The Circle of Life

May 31, 2018
16 Sivan 5778

Dear AJA Community,

At this time of the school year, I can’t help think about the Circle of Life. (I know you’re singing right now...) If one life is gone, another life is created. Nature takes and gives - it ebbs and flows. We have our own circle at AJA. Our children enter these doors as babies and leave as men and women. Last night, graduates walked out our doors to continue on their incredible Jewish journey, and in August, new children will walk in our doors to begin theirs. Many of our students are already mid-journey. It’s up and down, backward and forward, side to side - like a lulav, of sorts.

From the simple and clean line of a circle, my mind shifts to another visual. One that resembles a line chart which resembles a jagged mountain range, like Nahal Meʿarot. It’s our stock market. Day to day, the lines change. If you look at the daily growth and decline, it surely will bring about one range of emotions; whereas if you take a more long term view, the lines are more fluid and less ragged.

It’s important for us all to remember this concept. Seeing the big picture, so to speak. If we look at the line chart to represent AJA, in just under 2 years we’ve assessed and refined so many areas of our educational program. We’ve closed out Phase 1 of our Capital Campaign (New Upper School), and are 80% away from closing out our Phase 2 (The AJA Athletic Complex). We have gone from a half-capacity ECD to a FULL (with new classes added!) program. Many of our Lower School grades are on a waitpool for next year. And to wrap up this year, last night we graduated a STELLAR Upper School class who will continue on their Jewish Journeys, many heading to gap year programs in Israel and then to exceptional colleges and universities.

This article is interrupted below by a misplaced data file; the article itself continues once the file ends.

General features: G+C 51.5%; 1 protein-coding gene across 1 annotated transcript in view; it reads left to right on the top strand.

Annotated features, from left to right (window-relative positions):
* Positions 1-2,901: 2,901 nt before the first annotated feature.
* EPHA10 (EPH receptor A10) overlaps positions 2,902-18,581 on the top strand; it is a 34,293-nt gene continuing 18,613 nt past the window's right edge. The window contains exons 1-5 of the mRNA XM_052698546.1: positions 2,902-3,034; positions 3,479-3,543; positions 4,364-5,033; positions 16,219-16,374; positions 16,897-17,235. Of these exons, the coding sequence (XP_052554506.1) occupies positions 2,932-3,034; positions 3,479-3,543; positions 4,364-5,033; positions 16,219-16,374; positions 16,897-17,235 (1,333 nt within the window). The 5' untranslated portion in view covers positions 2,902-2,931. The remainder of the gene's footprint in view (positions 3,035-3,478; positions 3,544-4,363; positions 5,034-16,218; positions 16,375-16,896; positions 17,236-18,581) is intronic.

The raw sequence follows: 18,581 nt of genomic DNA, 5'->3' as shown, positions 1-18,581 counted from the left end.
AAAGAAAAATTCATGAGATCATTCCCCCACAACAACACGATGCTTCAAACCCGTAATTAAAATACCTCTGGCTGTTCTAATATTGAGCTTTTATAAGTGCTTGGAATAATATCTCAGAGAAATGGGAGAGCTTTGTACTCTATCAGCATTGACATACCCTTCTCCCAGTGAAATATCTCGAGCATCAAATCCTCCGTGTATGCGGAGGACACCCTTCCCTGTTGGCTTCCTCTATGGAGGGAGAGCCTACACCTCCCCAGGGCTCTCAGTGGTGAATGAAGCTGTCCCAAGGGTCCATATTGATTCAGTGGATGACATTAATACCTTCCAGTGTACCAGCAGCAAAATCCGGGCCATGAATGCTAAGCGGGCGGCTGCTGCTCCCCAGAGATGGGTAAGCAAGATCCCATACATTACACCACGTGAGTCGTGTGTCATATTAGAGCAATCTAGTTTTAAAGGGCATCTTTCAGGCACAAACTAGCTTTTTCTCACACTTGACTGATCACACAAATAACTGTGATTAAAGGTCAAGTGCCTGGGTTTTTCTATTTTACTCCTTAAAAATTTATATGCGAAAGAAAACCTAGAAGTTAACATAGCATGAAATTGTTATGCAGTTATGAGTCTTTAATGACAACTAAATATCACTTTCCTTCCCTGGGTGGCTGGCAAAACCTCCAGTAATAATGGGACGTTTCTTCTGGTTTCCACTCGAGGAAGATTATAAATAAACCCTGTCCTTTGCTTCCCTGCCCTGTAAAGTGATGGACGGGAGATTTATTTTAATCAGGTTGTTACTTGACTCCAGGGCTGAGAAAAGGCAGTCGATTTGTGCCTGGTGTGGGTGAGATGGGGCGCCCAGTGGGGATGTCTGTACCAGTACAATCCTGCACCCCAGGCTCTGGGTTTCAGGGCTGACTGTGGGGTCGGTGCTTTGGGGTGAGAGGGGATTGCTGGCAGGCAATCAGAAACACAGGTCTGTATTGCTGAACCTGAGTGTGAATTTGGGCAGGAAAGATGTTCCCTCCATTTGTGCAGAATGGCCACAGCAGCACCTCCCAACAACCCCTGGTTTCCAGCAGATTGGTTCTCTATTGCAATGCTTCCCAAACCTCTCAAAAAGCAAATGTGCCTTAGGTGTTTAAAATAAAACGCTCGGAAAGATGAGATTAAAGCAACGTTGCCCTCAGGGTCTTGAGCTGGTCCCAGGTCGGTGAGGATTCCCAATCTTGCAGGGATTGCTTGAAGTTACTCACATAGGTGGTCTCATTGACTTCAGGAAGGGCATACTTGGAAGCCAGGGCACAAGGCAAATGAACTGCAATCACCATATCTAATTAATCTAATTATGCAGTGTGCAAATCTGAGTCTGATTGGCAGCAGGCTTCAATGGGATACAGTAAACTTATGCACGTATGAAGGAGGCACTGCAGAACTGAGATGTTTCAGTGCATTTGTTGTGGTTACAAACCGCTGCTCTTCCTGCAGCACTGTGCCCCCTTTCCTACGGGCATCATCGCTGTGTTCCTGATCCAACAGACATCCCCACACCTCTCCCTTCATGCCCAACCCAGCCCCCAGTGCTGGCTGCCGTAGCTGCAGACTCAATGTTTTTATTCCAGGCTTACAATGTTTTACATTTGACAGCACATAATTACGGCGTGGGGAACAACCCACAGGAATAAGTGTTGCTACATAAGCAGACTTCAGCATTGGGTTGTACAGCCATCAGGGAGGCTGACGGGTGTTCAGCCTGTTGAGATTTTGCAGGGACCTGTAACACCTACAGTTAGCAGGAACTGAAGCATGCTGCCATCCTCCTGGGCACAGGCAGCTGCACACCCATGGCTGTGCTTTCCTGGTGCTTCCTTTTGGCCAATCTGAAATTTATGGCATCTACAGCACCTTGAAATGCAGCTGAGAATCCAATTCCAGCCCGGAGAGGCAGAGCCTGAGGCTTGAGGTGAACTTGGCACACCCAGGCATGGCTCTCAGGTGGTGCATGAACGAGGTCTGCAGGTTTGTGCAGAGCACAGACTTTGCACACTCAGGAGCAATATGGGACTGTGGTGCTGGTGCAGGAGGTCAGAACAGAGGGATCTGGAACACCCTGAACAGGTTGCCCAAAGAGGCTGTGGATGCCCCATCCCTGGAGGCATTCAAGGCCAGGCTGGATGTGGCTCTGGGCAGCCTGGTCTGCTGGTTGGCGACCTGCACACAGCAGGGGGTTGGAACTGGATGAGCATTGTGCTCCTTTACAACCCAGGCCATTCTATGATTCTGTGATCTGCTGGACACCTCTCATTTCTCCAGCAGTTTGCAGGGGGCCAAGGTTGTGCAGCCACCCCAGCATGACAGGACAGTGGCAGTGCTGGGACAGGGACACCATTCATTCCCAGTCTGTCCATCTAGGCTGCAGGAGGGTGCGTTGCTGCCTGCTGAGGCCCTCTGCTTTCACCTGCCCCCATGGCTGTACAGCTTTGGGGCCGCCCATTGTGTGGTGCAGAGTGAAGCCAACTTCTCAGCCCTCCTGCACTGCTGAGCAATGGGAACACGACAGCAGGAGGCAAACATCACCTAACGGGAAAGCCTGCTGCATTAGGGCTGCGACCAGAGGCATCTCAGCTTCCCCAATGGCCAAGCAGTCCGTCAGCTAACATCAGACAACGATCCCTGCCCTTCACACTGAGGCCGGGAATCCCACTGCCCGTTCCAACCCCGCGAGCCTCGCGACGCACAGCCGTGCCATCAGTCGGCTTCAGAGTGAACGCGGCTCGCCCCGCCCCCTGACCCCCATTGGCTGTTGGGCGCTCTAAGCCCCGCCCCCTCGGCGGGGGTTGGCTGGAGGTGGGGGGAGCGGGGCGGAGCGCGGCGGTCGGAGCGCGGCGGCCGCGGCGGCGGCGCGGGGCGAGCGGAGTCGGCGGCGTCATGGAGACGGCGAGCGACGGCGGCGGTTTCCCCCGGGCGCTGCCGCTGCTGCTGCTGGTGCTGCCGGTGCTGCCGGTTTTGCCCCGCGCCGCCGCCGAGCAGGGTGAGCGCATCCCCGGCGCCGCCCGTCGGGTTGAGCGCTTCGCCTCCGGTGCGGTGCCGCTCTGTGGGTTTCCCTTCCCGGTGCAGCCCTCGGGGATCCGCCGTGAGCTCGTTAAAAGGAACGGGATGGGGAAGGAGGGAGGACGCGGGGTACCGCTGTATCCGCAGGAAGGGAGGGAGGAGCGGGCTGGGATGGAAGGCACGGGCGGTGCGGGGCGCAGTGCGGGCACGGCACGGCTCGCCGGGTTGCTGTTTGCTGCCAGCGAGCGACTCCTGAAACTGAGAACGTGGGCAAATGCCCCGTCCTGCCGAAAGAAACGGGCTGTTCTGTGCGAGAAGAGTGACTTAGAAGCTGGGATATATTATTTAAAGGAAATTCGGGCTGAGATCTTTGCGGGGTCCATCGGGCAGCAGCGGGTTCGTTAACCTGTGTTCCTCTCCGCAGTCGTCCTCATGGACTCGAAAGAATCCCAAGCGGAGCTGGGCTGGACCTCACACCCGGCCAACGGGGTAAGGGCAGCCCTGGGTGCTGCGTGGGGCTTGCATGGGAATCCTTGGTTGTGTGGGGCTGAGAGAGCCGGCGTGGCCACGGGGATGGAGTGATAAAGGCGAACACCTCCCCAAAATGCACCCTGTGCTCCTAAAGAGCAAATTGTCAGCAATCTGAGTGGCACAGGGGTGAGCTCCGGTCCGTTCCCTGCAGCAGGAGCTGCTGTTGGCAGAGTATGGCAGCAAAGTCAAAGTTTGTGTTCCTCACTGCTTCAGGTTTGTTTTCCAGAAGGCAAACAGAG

Above and beyond those tangible achievements, I am incredibly proud of the mensches we are helping to mold at AJA. These are students with their focus on Jewish values, who exhibit middotand chesed, and, quite frankly, are just solid human beings. We are keeping our eye on that prize - to not only promote academic excellence, but to demand human excellence.

וְהָאִ֥ישׁ מֹשֶׁ֖ה ענו [עָנָ֣יו] מְאֹ֑ד מִכֹּל֙ הָֽאָדָ֔ם אֲשֶׁ֖ר עַל־פְּנֵ֥י הָאֲדָמָֽה׃

Now Moshe was a very humble man, more so than any other man on Earth, Bamidbar 12:3

The Gemara in Nedarim teaches that Hashem will only rest his Shechinah (divine presence) on
a person who is humble, strong, wealthy, and wise. It is odd that Hashem will only rest his presence on someone who is strong and wealthy. Why would strength and wealth be required for an intimate connection with Hashem?

In fact, Rabbi Baruch Epstein, 19C commentator, says we have it wrong. It is wealth and strength that are the prerequisite for anava - humility.  When one is not confident, poor or just feeling like life is beating us up - it's easy to be humble. It is when you have something to boast about and remain humble - that is when our greatness shines.

Our tradition points to many of Moshe’s fine qualities, but it is the Torah that praises him only for his humility. Which leads the Rambam to teach us that the trait of humility is equivalent to all of the others. Even though Moshe was fully aware of his greatness, which surpassed every other human being, he was the most humble of men.

Class of 2018. You have a lot to boast about. Last night at graduation, the full range of emotions were present. We laughed, we cried, we celebrated - we rolled with the ebbs and flows. Class of 2018 - I wish you a beautiful and meaningful continuation of your Jewish Journey. We are honored that you began the journey with us, at GHA/YA/AJA. I can’t wait to see what your line charts will look like, we know they will be brilliant. Mazel tov to you and your proud families!

Seeing what we’ve accomplished, our AJA line chart is looking good. It’s a work in progress (isn’t everything?!) and, at this point, we are a lot closer to what I envision this school ultimately being. Over the next few weeks, I’ll begin to highlight some exciting changes coming to AJA. Stay tuned...



Rabbi Ari Leubitz